It is almost summer. Time for your kids to kick back, indulge in some extra screen time, play outside, and revel in the kind of freedom we only have when we are young; however, it will be fall again sooner than you think. When kids return to school, many of them will start the year having lost about two months’ worth of academic achievement—particularly their reading and math skills. This phenomenon is referred to as summer learning loss, summer setback, or the "summer slide."(opens in a new tab) One NWEA study(opens in a new tab) conducted back in 2020 showed that elementary school students lost 27% in math and 20% in reading over their summer breaks.
The concept of summer learning loss, or summer slide, has been on educators’ radars for at least 25 years since the first comprehensive study of summer setback(opens in a new tab) was published by professors from the University of Missouri. That study showed that kids lose significant knowledge in reading and math over summer break, which tends to snowball because they experience similar skill losses each subsequent year.
The good news for parents concerned by those numbers is that math and reading skills aren’t hard to maintain. There are easy ways to keep your kids engaged in reading and math during their summer breaks.
We asked Connections Academy® parents to share a few activities to prevent summer slide. Here are their top tips:
Preventing Summer Learning Loss with Educational Travel
Many of the responding families try to work summer education ideas for kids into their vacation travels. Fortunately, doing this doesn’t need to be expensive or even happen far from home! Said one parent, “One of the things I love to do over the summer is visit our local farms. We learn about different ways each farm runs, depending on what they grow, and we enjoy cooking healthy meals together afterward.”
One of our other families shared that they “love to visit national landmarks and learn the history of what makes each area special.” Other families we spoke to said they made a point of visiting destinations that incorporated educational tours(opens in a new tab) ranging from sugar factories and coal mines to horse farms and state capitals.
Whether cross-country or nearby, museums were also a popular destination for summer learning, with several parents mentioning the Smithsonian and the Holocaust Museum in Washington, D.C., Denver Museum of Nature and Science, and various art and cultural museums nationwide. One family boasted of having visited 75 different museums in their quest to stave off the summer slide! Zoos, aquariums, nature centers, and botanical gardens were also included in the suggestions for education-focused summer trips(opens in a new tab).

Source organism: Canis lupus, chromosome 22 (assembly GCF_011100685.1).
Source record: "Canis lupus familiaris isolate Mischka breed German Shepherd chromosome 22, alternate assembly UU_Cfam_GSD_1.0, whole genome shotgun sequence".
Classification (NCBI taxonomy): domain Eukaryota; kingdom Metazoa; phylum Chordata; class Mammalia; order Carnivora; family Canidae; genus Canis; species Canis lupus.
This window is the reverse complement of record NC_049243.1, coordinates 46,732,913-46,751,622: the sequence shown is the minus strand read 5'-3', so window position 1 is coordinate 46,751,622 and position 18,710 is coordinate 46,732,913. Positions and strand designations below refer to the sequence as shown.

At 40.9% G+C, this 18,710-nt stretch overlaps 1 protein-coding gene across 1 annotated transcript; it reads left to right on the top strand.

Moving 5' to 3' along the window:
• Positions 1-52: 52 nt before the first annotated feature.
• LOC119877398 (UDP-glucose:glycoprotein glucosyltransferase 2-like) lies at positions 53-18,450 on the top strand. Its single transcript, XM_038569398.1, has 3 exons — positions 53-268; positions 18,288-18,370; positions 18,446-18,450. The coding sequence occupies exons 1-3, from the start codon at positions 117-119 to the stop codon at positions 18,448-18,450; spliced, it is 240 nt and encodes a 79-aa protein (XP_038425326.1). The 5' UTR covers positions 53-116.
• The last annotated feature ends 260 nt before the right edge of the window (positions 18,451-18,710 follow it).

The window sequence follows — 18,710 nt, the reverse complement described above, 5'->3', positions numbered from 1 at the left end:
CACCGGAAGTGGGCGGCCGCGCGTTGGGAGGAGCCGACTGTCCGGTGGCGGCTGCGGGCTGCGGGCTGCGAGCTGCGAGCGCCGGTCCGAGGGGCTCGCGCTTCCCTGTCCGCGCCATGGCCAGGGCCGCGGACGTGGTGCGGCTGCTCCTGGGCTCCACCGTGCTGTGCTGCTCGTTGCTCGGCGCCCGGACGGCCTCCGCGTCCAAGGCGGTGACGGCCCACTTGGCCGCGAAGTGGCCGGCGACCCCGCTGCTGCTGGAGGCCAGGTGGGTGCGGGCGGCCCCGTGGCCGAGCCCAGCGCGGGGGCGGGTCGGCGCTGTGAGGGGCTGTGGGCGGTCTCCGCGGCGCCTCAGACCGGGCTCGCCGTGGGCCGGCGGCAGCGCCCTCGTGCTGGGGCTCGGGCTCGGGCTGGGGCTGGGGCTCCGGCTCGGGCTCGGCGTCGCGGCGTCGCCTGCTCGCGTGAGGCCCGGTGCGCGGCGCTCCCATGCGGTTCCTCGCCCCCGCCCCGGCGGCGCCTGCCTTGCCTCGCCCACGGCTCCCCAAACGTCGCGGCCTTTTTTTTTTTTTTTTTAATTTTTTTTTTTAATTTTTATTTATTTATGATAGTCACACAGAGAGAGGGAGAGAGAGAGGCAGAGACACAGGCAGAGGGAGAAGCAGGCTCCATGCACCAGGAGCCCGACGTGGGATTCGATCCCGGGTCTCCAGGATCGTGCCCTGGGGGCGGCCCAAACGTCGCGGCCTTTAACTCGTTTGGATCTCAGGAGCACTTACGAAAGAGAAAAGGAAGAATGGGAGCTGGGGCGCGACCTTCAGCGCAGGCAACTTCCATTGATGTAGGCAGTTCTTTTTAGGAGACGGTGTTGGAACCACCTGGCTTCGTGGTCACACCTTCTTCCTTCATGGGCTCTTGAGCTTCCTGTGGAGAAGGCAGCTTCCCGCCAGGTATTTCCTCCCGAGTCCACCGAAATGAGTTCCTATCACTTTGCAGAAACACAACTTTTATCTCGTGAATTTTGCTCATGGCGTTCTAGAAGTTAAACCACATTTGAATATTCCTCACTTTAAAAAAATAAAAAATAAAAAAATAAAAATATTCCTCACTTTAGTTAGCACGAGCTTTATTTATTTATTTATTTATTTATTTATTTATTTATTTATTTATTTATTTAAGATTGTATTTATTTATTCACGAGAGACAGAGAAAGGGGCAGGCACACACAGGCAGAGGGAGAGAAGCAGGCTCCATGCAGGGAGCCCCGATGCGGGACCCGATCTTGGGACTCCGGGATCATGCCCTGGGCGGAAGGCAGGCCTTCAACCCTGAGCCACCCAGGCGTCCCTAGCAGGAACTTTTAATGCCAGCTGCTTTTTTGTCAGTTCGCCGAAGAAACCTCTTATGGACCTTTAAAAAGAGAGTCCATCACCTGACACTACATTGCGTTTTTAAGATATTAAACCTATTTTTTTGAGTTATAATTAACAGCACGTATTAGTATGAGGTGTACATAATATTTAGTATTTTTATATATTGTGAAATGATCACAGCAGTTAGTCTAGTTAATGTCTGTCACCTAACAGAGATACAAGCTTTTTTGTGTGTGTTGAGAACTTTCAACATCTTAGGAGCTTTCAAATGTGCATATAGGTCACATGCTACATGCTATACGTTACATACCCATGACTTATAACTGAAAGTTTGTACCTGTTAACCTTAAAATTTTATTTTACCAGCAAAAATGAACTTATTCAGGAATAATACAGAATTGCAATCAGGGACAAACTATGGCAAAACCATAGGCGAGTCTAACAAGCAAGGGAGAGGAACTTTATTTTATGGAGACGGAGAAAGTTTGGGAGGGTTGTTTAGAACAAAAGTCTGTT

Stop Summer Slide with These Family Reading Activities
Reading with your kids over the summer is essential. It will keep their young minds active and strong, and play a crucial role in expanding their vocabularies by building their love of reading. So, this upcoming summer, be sure to read with your children daily and take advantage of creative options for continued learning.
Connections Academy moms and dads told us that they spend a lot of time at their local public libraries and make the most of free summer reading programs every year. In addition, they come up with their own creative ways to encourage kids to read.
What Can Parents Do to Support Summer Reading?
- Schedule an electronics-free hour each day when everyone in the family reads.
- Encourage your kids to research any topics they’re curious about.
- Take turns reading pages aloud with your children.
- Challenge your kids to a summer reading competition with small rewards or prizes for each book read or for reaching a certain number of books read.
- Remind your kids to consider nonfiction books when learning how to do something new such as building a birdhouse, sewing, fixing a car, or caring for animals, among other fun and useful skills.
Some of the families that we spoke to said they added writing practice to the reading and other learning activities by asking their kids to write about what they read each week or even to try writing fiction similar to anything they enjoyed. One parent asked a young reader to write a short “report” or review of each new book. Another suggested that kids keep a summer journal, either in a notebook or on a family blog.